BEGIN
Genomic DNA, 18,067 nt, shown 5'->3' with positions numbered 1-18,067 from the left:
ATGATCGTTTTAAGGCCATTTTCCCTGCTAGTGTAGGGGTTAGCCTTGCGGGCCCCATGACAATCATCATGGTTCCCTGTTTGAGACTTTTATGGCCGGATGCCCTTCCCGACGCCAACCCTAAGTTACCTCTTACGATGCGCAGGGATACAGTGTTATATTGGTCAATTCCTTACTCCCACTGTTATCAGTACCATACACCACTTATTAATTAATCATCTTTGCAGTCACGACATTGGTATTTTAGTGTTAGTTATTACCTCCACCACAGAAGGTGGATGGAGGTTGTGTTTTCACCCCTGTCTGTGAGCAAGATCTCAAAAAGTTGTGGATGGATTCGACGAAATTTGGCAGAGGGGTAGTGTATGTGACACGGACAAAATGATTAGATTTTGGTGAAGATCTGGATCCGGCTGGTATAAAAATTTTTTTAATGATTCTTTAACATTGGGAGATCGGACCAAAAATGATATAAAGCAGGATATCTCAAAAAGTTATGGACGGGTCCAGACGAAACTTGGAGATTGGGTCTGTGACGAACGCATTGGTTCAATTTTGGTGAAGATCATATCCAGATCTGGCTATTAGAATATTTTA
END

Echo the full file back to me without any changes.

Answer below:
Genomic DNA, 18,067 nt, shown 5'->3' with positions numbered 1-18,067 from the left:
ATGATCGTTTTAAGGCCATTTTCCCTGCTAGTGTAGGGGTTAGCCTTGCGGGCCCCATGACAATCATCATGGTTCCCTGTTTGAGACTTTTATGGCCGGATGCCCTTCCCGACGCCAACCCTAAGTTACCTCTTACGATGCGCAGGGATACAGTGTTATATTGGTCAATTCCTTACTCCCACTGTTATCAGTACCATACACCACTTATTAATTAATCATCTTTGCAGTCACGACATTGGTATTTTAGTGTTAGTTATTACCTCCACCACAGAAGGTGGATGGAGGTTGTGTTTTCACCCCTGTCTGTGAGCAAGATCTCAAAAAGTTGTGGATGGATTCGACGAAATTTGGCAGAGGGGTAGTGTATGTGACACGGACAAAATGATTAGATTTTGGTGAAGATCTGGATCCGGCTGGTATAAAAATTTTTTTAATGATTCTTTAACATTGGGAGATCGGACCAAAAATGATATAAAGCAGGATATCTCAAAAAGTTATGGACGGGTCCAGACGAAACTTGGAGATTGGGTCTGTGACGAACGCATTGGTTCAATTTTGGTGAAGATCATATCCAGATCTGGCTATTAGAATATTTTA